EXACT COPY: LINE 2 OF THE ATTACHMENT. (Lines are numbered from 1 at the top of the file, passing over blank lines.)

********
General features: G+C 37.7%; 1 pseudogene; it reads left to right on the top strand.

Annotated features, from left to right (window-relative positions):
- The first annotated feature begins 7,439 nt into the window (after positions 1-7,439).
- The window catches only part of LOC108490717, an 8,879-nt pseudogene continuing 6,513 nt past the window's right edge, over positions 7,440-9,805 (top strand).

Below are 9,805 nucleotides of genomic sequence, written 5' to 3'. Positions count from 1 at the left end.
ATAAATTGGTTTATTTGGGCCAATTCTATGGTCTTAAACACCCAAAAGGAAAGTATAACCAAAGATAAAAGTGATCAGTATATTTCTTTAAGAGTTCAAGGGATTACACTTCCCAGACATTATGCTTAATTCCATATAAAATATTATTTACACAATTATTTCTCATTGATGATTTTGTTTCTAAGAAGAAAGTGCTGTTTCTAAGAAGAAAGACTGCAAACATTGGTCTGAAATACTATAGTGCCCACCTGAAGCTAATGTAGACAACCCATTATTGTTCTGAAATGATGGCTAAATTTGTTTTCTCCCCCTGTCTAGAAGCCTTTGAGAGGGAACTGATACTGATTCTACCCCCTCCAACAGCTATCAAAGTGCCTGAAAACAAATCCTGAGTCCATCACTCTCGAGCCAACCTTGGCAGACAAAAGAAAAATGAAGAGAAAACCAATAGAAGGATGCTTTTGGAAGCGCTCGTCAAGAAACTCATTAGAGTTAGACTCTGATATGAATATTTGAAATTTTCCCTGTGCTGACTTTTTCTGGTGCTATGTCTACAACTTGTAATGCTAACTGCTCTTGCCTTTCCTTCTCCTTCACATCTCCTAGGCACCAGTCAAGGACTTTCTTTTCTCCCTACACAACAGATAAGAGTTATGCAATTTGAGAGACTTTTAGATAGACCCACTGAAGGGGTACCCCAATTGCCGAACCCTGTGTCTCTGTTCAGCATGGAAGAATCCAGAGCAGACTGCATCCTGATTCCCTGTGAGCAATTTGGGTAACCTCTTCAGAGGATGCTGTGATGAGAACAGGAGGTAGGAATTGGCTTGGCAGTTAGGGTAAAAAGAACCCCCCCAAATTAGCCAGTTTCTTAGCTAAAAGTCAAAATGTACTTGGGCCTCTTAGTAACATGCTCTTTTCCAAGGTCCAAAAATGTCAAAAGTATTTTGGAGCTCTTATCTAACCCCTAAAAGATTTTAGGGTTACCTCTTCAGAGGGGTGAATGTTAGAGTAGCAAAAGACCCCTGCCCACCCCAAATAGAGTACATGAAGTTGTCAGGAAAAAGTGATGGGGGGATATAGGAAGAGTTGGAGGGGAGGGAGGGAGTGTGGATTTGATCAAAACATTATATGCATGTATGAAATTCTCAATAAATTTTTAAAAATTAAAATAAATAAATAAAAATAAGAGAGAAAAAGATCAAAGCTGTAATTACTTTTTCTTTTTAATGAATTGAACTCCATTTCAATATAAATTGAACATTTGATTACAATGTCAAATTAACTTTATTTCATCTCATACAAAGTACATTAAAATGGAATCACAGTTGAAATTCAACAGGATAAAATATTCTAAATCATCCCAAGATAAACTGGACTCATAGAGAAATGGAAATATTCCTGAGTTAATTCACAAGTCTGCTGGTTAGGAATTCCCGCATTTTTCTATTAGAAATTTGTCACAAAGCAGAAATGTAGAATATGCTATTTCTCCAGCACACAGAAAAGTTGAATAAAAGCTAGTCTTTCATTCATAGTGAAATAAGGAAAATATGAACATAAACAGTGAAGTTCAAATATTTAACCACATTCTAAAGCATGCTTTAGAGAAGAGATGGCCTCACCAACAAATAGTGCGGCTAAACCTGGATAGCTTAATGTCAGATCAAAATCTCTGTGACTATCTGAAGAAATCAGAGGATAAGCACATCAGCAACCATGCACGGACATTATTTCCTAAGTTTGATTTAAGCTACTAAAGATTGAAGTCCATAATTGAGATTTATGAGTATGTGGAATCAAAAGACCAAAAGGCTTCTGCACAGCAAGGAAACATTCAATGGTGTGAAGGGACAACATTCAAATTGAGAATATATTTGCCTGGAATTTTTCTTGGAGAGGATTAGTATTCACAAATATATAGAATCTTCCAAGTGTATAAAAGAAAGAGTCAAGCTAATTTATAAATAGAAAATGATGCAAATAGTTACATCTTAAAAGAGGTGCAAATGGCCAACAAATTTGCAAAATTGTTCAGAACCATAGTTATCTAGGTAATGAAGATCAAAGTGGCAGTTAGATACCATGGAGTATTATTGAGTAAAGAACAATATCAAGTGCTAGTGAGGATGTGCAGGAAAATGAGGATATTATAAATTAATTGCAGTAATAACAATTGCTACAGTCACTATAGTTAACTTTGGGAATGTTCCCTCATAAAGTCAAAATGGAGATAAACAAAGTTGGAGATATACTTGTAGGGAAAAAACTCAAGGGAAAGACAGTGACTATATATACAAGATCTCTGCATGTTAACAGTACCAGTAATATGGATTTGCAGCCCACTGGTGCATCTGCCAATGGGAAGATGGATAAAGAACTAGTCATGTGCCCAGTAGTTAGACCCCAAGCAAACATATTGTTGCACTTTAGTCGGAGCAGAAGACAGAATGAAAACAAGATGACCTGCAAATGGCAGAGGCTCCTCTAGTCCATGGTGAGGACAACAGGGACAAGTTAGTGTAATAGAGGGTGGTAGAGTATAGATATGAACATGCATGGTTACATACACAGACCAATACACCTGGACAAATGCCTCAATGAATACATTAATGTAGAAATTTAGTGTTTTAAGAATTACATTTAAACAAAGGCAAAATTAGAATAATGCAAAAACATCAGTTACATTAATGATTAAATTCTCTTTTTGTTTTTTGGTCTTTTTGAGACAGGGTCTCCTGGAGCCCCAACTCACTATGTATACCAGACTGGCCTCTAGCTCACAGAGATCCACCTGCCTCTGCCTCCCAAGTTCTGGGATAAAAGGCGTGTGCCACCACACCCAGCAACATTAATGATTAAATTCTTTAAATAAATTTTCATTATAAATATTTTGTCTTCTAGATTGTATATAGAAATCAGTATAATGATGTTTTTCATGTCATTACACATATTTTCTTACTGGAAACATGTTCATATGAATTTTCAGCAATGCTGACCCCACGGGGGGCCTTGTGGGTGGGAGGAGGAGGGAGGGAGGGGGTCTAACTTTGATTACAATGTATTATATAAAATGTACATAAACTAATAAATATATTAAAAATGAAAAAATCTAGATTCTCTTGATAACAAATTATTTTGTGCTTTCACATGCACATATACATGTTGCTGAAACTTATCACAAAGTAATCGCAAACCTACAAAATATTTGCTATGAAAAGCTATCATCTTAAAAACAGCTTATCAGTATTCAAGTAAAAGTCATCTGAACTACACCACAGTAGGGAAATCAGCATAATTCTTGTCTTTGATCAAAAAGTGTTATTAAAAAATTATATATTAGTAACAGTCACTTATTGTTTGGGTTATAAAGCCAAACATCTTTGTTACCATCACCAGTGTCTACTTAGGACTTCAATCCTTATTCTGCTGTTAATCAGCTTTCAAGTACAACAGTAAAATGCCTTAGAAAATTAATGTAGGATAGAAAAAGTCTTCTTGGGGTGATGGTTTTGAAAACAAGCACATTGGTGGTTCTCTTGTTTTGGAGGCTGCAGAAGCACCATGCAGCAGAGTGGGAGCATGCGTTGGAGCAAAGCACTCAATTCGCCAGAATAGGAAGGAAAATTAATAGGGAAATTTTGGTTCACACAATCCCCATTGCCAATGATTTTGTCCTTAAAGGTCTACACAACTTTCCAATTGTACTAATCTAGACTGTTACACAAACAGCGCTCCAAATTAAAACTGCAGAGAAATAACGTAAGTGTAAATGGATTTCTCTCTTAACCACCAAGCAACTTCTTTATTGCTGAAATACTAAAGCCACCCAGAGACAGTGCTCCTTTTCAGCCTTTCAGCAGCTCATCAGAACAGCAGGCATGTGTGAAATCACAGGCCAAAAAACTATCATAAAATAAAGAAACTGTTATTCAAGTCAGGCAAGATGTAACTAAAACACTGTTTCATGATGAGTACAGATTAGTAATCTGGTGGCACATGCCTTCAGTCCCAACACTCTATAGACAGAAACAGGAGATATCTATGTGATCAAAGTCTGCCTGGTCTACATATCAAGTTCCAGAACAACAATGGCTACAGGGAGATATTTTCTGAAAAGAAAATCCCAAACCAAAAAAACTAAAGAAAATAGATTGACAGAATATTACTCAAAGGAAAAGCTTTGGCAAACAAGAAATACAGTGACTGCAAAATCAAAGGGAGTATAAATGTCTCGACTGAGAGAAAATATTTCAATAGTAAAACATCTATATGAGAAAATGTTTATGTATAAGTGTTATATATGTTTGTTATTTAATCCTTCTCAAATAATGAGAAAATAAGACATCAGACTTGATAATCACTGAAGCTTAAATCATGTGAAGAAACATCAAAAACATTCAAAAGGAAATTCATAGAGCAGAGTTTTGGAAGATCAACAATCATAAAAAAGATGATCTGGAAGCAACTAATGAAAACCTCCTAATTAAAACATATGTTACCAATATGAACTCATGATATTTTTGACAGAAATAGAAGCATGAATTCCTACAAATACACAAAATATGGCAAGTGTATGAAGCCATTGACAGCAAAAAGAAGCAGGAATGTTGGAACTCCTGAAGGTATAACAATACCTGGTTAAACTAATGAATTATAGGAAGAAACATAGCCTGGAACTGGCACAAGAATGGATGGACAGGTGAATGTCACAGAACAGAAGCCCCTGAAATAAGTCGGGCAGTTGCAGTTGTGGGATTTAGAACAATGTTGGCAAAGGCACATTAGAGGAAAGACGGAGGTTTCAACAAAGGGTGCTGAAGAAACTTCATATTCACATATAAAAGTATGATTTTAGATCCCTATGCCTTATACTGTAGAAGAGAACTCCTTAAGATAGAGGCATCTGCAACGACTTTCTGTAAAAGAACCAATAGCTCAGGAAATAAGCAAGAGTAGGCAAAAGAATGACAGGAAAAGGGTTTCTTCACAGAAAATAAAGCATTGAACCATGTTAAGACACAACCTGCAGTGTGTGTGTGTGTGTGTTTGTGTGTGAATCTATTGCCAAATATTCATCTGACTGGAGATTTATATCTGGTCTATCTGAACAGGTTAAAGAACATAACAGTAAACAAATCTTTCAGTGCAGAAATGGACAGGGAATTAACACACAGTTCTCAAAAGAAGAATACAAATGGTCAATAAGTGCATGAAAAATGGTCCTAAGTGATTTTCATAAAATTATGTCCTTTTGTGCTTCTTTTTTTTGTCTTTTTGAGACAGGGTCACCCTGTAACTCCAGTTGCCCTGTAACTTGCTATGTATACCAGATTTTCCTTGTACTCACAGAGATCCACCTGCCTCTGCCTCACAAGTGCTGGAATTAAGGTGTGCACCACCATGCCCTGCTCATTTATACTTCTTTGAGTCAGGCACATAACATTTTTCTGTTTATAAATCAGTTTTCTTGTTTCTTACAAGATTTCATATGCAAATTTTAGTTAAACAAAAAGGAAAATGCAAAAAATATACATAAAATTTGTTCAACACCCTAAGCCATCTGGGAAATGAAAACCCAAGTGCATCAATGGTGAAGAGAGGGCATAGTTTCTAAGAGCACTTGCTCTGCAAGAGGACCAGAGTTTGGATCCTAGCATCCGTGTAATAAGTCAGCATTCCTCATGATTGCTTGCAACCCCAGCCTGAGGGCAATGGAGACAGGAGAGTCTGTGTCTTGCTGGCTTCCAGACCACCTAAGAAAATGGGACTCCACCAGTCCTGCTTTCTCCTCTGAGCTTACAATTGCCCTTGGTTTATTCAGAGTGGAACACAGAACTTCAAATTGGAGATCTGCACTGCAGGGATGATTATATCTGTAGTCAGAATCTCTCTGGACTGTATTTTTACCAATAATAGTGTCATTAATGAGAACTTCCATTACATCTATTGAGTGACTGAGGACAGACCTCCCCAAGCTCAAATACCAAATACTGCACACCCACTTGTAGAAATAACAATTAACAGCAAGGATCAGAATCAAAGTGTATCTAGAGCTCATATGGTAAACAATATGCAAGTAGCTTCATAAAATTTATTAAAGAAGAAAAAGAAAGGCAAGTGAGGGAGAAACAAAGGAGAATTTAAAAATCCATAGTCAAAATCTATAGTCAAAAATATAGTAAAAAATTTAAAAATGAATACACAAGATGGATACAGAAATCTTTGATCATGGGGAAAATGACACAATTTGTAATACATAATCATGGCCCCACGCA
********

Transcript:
Annotated features, from left to right (window-relative positions):